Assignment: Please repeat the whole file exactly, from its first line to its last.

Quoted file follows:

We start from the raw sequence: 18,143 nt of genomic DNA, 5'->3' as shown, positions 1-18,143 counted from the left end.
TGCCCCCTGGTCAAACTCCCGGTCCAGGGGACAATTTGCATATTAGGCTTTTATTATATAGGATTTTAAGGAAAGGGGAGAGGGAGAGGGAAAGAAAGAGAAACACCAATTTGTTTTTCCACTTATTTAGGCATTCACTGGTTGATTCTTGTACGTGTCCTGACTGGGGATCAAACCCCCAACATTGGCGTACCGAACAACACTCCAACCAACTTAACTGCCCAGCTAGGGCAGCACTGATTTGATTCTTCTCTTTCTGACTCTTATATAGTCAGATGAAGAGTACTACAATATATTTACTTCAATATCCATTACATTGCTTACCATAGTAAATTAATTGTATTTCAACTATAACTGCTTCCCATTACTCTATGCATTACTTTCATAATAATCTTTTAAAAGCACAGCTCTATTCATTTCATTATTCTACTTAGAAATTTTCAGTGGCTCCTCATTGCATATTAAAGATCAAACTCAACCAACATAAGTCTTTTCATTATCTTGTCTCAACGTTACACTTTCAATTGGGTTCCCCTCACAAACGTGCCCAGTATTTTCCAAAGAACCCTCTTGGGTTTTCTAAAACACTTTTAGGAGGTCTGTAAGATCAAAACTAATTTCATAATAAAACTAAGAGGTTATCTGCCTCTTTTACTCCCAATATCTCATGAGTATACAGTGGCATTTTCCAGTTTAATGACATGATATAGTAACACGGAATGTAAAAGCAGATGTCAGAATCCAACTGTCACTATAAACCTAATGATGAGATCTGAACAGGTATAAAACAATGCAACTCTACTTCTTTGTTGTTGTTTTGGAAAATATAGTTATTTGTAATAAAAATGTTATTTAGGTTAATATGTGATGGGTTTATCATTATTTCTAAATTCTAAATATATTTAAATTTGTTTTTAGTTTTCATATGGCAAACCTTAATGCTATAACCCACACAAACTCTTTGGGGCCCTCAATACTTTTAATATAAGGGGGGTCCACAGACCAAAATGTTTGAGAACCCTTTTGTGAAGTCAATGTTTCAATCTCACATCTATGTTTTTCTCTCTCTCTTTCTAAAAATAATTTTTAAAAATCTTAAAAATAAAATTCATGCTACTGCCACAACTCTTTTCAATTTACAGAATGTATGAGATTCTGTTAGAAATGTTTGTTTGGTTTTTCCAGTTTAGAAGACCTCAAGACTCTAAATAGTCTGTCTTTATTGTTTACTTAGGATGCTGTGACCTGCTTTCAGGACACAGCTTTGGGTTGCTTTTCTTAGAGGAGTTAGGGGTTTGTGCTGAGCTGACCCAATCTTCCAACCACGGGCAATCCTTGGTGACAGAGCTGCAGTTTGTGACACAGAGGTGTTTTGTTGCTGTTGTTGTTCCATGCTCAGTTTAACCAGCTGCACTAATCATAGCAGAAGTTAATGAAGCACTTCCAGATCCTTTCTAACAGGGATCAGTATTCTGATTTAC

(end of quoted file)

We start from the raw sequence: 18,143 nt of genomic DNA, 5'->3' as shown, positions 1-18,143 counted from the left end.
TGCCCCCTGGTCAAACTCCCGGTCCAGGGGACAATTTGCATATTAGGCTTTTATTATATAGGATTTTAAGGAAAGGGGAGAGGGAGAGGGAAAGAAAGAGAAACACCAATTTGTTTTTCCACTTATTTAGGCATTCACTGGTTGATTCTTGTACGTGTCCTGACTGGGGATCAAACCCCCAACATTGGCGTACCGAACAACACTCCAACCAACTTAACTGCCCAGCTAGGGCAGCACTGATTTGATTCTTCTCTTTCTGACTCTTATATAGTCAGATGAAGAGTACTACAATATATTTACTTCAATATCCATTACATTGCTTACCATAGTAAATTAATTGTATTTCAACTATAACTGCTTCCCATTACTCTATGCATTACTTTCATAATAATCTTTTAAAAGCACAGCTCTATTCATTTCATTATTCTACTTAGAAATTTTCAGTGGCTCCTCATTGCATATTAAAGATCAAACTCAACCAACATAAGTCTTTTCATTATCTTGTCTCAACGTTACACTTTCAATTGGGTTCCCCTCACAAACGTGCCCAGTATTTTCCAAAGAACCCTCTTGGGTTTTCTAAAACACTTTTAGGAGGTCTGTAAGATCAAAACTAATTTCATAATAAAACTAAGAGGTTATCTGCCTCTTTTACTCCCAATATCTCATGAGTATACAGTGGCATTTTCCAGTTTAATGACATGATATAGTAACACGGAATGTAAAAGCAGATGTCAGAATCCAACTGTCACTATAAACCTAATGATGAGATCTGAACAGGTATAAAACAATGCAACTCTACTTCTTTGTTGTTGTTTTGGAAAATATAGTTATTTGTAATAAAAATGTTATTTAGGTTAATATGTGATGGGTTTATCATTATTTCTAAATTCTAAATATATTTAAATTTGTTTTTAGTTTTCATATGGCAAACCTTAATGCTATAACCCACACAAACTCTTTGGGGCCCTCAATACTTTTAATATAAGGGGGGTCCACAGACCAAAATGTTTGAGAACCCTTTTGTGAAGTCAATGTTTCAATCTCACATCTATGTTTTTCTCTCTCTCTTTCTAAAAATAATTTTTAAAAATCTTAAAAATAAAATTCATGCTACTGCCACAACTCTTTTCAATTTACAGAATGTATGAGATTCTGTTAGAAATGTTTGTTTGGTTTTTCCAGTTTAGAAGACCTCAAGACTCTAAATAGTCTGTCTTTATTGTTTACTTAGGATGCTGTGACCTGCTTTCAGGACACAGCTTTGGGTTGCTTTTCTTAGAGGAGTTAGGGGTTTGTGCTGAGCTGACCCAATCTTCCAACCACGGGCAATCCTTGGTGACAGAGCTGCAGTTTGTGACACAGAGGTGTTTTGTTGCTGTTGTTGTTCCATGCTCAGTTTAACCAGCTGCACTAATCATAGCAGAAGTTAATGAAGCACTTCCAGATCCTTTCTAACAGGGATCAGTATTCTGATTTAC